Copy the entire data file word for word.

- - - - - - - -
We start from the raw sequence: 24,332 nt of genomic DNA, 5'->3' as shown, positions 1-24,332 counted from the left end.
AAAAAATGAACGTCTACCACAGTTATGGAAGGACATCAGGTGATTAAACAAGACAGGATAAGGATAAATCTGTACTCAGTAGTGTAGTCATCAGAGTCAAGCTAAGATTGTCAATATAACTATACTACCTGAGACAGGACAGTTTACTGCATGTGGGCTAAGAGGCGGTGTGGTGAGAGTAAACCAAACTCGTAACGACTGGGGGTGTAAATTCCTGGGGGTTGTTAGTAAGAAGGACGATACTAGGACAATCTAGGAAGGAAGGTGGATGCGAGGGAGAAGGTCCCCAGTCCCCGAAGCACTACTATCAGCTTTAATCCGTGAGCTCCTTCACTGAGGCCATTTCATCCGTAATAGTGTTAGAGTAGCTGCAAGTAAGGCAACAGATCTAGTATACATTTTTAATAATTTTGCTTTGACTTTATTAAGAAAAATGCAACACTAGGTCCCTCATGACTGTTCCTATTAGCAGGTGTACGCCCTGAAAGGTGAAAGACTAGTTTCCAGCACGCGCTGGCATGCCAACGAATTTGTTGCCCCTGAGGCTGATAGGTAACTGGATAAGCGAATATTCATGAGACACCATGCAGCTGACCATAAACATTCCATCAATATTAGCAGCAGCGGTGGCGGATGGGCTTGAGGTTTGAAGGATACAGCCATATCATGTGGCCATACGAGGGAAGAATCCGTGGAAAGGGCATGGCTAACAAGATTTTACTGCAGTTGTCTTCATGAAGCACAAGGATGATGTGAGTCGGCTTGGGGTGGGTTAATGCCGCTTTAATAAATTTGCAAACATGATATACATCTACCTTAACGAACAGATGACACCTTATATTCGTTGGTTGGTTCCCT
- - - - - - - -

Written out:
We start from the raw sequence: 24,332 nt of genomic DNA, 5'->3' as shown, positions 1-24,332 counted from the left end.
AAAAAATGAACGTCTACCACAGTTATGGAAGGACATCAGGTGATTAAACAAGACAGGATAAGGATAAATCTGTACTCAGTAGTGTAGTCATCAGAGTCAAGCTAAGATTGTCAATATAACTATACTACCTGAGACAGGACAGTTTACTGCATGTGGGCTAAGAGGCGGTGTGGTGAGAGTAAACCAAACTCGTAACGACTGGGGGTGTAAATTCCTGGGGGTTGTTAGTAAGAAGGACGATACTAGGACAATCTAGGAAGGAAGGTGGATGCGAGGGAGAAGGTCCCCAGTCCCCGAAGCACTACTATCAGCTTTAATCCGTGAGCTCCTTCACTGAGGCCATTTCATCCGTAATAGTGTTAGAGTAGCTGCAAGTAAGGCAACAGATCTAGTATACATTTTTAATAATTTTGCTTTGACTTTATTAAGAAAAATGCAACACTAGGTCCCTCATGACTGTTCCTATTAGCAGGTGTACGCCCTGAAAGGTGAAAGACTAGTTTCCAGCACGCGCTGGCATGCCAACGAATTTGTTGCCCCTGAGGCTGATAGGTAACTGGATAAGCGAATATTCATGAGACACCATGCAGCTGACCATAAACATTCCATCAATATTAGCAGCAGCGGTGGCGGATGGGCTTGAGGTTTGAAGGATACAGCCATATCATGTGGCCATACGAGGGAAGAATCCGTGGAAAGGGCATGGCTAACAAGATTTTACTGCAGTTGTCTTCATGAAGCACAAGGATGATGTGAGTCGGCTTGGGGTGGGTTAATGCCGCTTTAATAAATTTGCAAACATGATATACATCTACCTTAACGAACAGATGACACCTTATATTCGTTGGTTGGTTCCCT